Ablation addresses the underlying rhythm problem. To address the stroke risk from pooled blood, several novel devices aim to plug or seal off the pouch. Only one has approval in the U.S. now - SentreHeart Inc.'s Lariat, a tiny lasso to cinch the pouch shut. It uses two catheters that act like chopsticks. One goes through a blood vessel and into the pouch to help guide placement of the device, which is contained in a second catheter poked under the ribs to the outside of the heart. A loop is released to circle the top of the pouch where it meets the heart, sealing off the pouch.

A different kind of device - Boston Scientific Corp.'s Watchman - is sold in Europe and parts of Asia, but is pending before the FDA in the U.S. It's like a tiny umbrella pushed through a vein and then opened inside the heart to plug the troublesome pouch. Early results from a pivotal study released by the company suggested it would miss a key goal, making its future in the U.S. uncertain.

HEART DEFECTS

Some people have a hole in a heart wall called an atrial septal defect that causes abnormal blood flow. St. Jude Medical Inc.'s Amplatzer is a fabric-mesh patch threaded through catheters to plug the hole.

The patch is also being tested for a more common defect - PFO, a hole that results when the heart wall doesn't seal the way it should after birth. This can raise the risk of stroke. In two new studies, the device did not meet the main goal of lowering the risk of repeat strokes in people who had already suffered one, but some doctors were encouraged by other results.

CLOGGED ARTERIES

The original catheter-based treatment - balloon angioplasty - is still used hundreds of thousands of times each year in the U.S. alone. A Japanese company, Terumo Corp., is one of the leaders of a new way to do it that is easier on patients - through a catheter in the arm rather than the groin.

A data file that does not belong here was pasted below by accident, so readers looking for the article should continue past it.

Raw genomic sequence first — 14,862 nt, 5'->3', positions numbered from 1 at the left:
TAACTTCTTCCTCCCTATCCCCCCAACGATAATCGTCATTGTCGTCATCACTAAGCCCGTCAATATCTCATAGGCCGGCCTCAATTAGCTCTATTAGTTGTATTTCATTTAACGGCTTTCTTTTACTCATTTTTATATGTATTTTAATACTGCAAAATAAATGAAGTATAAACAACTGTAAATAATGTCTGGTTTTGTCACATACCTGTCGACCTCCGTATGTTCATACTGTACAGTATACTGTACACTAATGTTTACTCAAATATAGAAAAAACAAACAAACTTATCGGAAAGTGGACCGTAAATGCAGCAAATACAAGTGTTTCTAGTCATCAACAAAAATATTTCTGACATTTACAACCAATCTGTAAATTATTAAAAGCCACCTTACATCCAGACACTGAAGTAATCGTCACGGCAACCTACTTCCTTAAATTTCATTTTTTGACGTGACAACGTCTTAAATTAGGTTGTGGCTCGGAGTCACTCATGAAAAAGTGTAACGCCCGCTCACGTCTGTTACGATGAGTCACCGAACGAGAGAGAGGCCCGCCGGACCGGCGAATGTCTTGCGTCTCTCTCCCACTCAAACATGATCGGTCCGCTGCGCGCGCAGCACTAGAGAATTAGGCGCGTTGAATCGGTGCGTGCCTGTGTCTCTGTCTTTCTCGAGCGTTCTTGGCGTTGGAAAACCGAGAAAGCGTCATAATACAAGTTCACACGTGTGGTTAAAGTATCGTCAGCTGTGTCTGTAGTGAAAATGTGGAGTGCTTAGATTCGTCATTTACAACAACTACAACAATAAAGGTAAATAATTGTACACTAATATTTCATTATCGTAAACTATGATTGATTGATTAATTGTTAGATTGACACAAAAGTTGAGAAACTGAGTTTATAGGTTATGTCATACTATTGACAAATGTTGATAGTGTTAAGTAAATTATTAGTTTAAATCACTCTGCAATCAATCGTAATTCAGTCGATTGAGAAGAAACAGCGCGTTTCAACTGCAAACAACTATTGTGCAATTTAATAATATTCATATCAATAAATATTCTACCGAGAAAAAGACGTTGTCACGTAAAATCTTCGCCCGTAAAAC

Newer stents that prop arteries open and then dissolve over time, aimed at reducing the risk of blood clots, also are in late-stage testing.

HIGH BLOOD PRESSURE

About 75 million Americans and 1 billion people worldwide have high blood pressure, a major risk factor for heart attacks. Researchers are testing a possible long-term fix for dangerously high pressure that can't be controlled with multiple medications.

It uses a catheter and radio waves to zap nerves, located near the kidneys, which fuel high blood pressure. At least one device is approved in Europe and several companies are testing devices in the United States.

"We're very excited about this," said Harold, the cardiology college's president. It offers hope to "essentially cure high blood pressure."

---

Marilynn Marchione can be followed at HTTP://TWITTER.COM/MMARCHIONEAP © 2013 THE ASSOCIATED PRESS. ALL RIGHTS RESERVED. THIS MATERIAL MAY NOT BE PUBLISHED, BROADCAST, REWRITTEN OR REDISTRIBUTED. Learn more about our PRIVACY POLICY and TERMS OF USE.
Monday, 25 March 2013 06:39